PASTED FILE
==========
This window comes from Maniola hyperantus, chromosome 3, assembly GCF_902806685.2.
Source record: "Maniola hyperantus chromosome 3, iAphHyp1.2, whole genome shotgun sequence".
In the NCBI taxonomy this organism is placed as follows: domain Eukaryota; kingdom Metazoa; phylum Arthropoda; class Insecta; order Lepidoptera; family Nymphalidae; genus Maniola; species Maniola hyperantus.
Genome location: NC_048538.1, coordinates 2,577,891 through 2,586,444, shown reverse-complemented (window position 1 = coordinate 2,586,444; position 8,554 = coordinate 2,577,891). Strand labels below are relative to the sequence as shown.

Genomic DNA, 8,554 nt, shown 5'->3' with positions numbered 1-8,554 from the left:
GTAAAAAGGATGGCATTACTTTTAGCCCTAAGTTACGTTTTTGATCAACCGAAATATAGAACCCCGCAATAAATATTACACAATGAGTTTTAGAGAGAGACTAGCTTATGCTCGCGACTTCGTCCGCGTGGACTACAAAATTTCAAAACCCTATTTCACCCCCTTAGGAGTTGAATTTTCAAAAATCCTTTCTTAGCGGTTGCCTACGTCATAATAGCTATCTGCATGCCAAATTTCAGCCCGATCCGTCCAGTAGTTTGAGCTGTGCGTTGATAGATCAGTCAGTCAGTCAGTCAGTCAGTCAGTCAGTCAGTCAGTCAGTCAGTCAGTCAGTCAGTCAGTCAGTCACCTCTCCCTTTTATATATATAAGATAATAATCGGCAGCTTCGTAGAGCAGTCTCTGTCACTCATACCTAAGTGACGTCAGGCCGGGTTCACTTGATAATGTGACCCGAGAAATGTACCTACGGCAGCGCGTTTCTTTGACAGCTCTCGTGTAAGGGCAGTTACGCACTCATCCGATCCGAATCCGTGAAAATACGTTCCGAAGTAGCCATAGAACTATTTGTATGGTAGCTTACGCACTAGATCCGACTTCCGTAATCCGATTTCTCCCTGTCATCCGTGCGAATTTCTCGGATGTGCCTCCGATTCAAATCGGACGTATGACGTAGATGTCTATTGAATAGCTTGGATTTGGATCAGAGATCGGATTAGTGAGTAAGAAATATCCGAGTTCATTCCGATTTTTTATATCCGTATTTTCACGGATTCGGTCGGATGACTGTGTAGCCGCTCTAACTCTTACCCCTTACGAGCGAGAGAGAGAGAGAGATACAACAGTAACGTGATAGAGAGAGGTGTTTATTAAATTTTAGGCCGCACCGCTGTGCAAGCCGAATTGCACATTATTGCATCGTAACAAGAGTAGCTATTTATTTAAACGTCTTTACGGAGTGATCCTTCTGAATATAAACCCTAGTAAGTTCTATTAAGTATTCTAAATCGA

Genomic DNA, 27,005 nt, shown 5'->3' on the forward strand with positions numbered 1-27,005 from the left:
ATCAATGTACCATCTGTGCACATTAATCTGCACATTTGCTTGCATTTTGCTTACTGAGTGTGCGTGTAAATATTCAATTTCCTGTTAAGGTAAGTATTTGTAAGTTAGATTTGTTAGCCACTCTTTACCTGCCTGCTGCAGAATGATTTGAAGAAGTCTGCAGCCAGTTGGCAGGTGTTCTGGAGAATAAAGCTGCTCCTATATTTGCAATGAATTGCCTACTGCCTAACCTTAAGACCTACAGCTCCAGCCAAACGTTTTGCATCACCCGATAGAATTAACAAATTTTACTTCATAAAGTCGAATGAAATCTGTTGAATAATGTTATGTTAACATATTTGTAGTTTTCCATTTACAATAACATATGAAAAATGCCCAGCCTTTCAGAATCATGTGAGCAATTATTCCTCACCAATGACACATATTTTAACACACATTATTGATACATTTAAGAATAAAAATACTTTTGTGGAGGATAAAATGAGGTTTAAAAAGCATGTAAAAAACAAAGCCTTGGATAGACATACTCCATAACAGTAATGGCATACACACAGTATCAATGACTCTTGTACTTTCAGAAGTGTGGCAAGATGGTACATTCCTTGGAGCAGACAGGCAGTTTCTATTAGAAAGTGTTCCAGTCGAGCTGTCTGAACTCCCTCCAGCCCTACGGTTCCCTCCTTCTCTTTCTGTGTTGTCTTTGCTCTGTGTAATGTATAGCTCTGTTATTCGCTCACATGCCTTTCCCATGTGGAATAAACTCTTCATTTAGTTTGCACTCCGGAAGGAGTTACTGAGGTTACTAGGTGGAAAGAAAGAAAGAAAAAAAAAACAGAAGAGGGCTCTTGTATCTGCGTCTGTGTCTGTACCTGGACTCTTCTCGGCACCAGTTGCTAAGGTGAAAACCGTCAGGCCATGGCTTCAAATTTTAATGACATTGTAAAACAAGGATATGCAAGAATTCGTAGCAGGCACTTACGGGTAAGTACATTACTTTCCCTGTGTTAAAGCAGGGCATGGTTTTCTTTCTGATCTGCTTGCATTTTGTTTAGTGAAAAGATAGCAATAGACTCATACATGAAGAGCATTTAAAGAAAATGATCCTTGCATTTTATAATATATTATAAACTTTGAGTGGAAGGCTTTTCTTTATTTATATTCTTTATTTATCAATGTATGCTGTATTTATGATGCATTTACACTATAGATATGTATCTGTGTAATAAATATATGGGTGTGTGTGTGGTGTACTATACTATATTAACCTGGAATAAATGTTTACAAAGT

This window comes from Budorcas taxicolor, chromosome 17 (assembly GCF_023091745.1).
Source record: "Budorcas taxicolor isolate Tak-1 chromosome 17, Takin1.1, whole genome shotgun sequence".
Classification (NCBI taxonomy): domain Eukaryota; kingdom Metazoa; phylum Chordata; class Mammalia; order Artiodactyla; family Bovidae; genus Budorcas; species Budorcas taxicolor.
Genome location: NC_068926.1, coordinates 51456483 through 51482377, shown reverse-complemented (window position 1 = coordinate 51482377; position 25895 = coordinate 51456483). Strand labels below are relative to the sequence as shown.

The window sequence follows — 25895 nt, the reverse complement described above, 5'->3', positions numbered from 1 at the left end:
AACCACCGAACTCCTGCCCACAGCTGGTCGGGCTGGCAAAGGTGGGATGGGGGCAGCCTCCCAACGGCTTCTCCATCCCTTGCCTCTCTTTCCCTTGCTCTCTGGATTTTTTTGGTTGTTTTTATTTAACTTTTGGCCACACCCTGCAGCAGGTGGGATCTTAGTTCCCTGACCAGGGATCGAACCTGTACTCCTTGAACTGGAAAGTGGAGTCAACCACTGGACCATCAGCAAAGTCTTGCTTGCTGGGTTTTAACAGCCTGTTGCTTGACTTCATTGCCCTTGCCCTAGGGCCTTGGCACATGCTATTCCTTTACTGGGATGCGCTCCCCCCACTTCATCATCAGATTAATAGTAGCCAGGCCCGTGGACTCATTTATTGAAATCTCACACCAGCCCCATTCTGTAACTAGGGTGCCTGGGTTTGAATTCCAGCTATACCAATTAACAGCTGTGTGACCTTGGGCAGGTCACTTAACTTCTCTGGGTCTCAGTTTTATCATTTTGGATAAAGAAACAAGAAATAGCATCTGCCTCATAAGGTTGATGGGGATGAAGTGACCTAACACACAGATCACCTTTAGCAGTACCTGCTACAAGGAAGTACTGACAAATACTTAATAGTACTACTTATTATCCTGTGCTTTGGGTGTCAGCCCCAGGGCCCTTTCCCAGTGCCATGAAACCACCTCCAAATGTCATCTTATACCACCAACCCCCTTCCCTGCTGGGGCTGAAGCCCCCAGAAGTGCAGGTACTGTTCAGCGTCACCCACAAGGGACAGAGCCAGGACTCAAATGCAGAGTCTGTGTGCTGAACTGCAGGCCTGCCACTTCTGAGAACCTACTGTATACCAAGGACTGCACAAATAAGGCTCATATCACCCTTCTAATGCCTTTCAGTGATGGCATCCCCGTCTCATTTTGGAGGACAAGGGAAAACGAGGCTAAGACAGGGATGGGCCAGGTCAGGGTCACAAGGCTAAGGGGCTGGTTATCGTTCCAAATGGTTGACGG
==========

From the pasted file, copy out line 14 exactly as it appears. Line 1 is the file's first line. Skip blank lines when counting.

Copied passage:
AACCACCGAACTCCTGCCCACAGCTGGTCGGGCTGGCAAAGGTGGGATGGGGGCAGCCTCCCAACGGCTTCTCCATCCCTTGCCTCTCTTTCCCTTGCTCTCTGGATTTTTTTGGTTGTTTTTATTTAACTTTTGGCCACACCCTGCAGCAGGTGGGATCTTAGTTCCCTGACCAGGGATCGAACCTGTACTCCTTGAACTGGAAAGTGGAGTCAACCACTGGACCATCAGCAAAGTCTTGCTTGCTGGGTTTTAACAGCCTGTTGCTTGACTTCATTGCCCTTGCCCTAGGGCCTTGGCACATGCTATTCCTTTACTGGGATGCGCTCCCCCCACTTCATCATCAGATTAATAGTAGCCAGGCCCGTGGACTCATTTATTGAAATCTCACACCAGCCCCATTCTGTAACTAGGGTGCCTGGGTTTGAATTCCAGCTATACCAATTAACAGCTGTGTGACCTTGGGCAGGTCACTTAACTTCTCTGGGTCTCAGTTTTATCATTTTGGATAAAGAAACAAGAAATAGCATCTGCCTCATAAGGTTGATGGGGATGAAGTGACCTAACACACAGATCACCTTTAGCAGTACCTGCTACAAGGAAGTACTGACAAATACTTAATAGTACTACTTATTATCCTGTGCTTTGGGTGTCAGCCCCAGGGCCCTTTCCCAGTGCCATGAAACCACCTCCAAATGTCATCTTATACCACCAACCCCCTTCCCTGCTGGGGCTGAAGCCCCCAGAAGTGCAGGTACTGTTCAGCGTCACCCACAAGGGACAGAGCCAGGACTCAAATGCAGAGTCTGTGTGCTGAACTGCAGGCCTGCCACTTCTGAGAACCTACTGTATACCAAGGACTGCACAAATAAGGCTCATATCACCCTTCTAATGCCTTTCAGTGATGGCATCCCCGTCTCATTTTGGAGGACAAGGGAAAACGAGGCTAAGACAGGGATGGGCCAGGTCAGGGTCACAAGGCTAAGGGGCTGGTTATCGTTCCAAATGGTTGACGG